Is Proof That People Will Pay For Online Content

Rupert Murdoch predicted The Wall Street Journal’s online subscription revenue will increase by $300 million per year over the next several years.
Murdoch said at an investors conference on Wednesday that he initially had high expectations for the online newspaper as a free offering for consumers worldwide, but he reversed himself after looking at the financials.
“I changed my mind totally,” he said at the conference.
“We’re moving away from consumer advertising in traditional, old media and moving to subscription models and new media,” said Murdoch.
Which makes me wonder if blogs–this one, and others–could charge for content. Probably not. The WSJ is essential reading. That’s how they get away with the subscription model. But so is The New York Times, Washington Post and other papers; yet; they rely on ad-based revenue, as do blogs.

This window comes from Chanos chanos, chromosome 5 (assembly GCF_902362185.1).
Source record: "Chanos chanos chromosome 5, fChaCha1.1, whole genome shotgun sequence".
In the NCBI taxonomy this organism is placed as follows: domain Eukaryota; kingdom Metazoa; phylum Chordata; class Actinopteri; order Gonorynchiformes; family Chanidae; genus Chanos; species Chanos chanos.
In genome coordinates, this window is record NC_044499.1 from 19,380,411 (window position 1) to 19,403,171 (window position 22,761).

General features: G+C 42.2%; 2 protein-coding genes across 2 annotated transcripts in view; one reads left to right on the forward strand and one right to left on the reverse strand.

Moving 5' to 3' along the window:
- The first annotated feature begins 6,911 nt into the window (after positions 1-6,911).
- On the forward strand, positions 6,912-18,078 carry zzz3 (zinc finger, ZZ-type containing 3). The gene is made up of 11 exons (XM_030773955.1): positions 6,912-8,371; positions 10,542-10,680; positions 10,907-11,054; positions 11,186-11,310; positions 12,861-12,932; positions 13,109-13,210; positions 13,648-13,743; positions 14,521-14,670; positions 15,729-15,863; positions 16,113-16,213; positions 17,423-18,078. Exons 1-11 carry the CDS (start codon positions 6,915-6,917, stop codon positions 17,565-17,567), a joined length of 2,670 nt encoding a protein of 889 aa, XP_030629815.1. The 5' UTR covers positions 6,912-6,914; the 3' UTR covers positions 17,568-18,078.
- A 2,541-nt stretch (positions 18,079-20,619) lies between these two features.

I have a feeling Rupe is on to something here. Whether others can or will follow his lead, remains to be seen.

About David Burn

Co-founder and editor of AdPulp. I wrote my first ad for a political candidate when I was 17 years old. She won her race and I felt the seductive power of advertising for the first time. I worked for seven agencies in five states before launching my own practice in 2009. Today, I am head of brand strategy and creative at Bonehook in Portland, Oregon.


  1. The Journal is proof that people 35+ who make 6 figures+ will pay for online content.

  2. Ding Ding Ding! We have a winner! Not to mention the conformist mentality that dominates the investment types. They don’t take each other seriously if they aren’t all eating, breathing and shitting the exact same stuff.

  3. @copyranter – exactly, and that’s the demo I, and many others, “sell to,” or write for, as the case may be